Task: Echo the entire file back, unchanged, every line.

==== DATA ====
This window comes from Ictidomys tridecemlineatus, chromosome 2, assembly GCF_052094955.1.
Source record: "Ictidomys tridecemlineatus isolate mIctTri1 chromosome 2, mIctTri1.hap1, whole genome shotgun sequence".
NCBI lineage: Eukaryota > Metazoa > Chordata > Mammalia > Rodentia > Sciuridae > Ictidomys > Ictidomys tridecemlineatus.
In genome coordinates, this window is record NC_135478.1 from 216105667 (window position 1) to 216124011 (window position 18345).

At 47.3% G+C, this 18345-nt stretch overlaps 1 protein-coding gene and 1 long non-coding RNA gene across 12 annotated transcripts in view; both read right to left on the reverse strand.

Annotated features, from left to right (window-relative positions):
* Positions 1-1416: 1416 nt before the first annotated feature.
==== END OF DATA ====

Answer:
This window comes from Ictidomys tridecemlineatus, chromosome 2, assembly GCF_052094955.1.
Source record: "Ictidomys tridecemlineatus isolate mIctTri1 chromosome 2, mIctTri1.hap1, whole genome shotgun sequence".
NCBI lineage: Eukaryota > Metazoa > Chordata > Mammalia > Rodentia > Sciuridae > Ictidomys > Ictidomys tridecemlineatus.
In genome coordinates, this window is record NC_135478.1 from 216105667 (window position 1) to 216124011 (window position 18345).

At 47.3% G+C, this 18345-nt stretch overlaps 1 protein-coding gene and 1 long non-coding RNA gene across 12 annotated transcripts in view; both read right to left on the reverse strand.

Annotated features, from left to right (window-relative positions):
* Positions 1-1416: 1416 nt before the first annotated feature.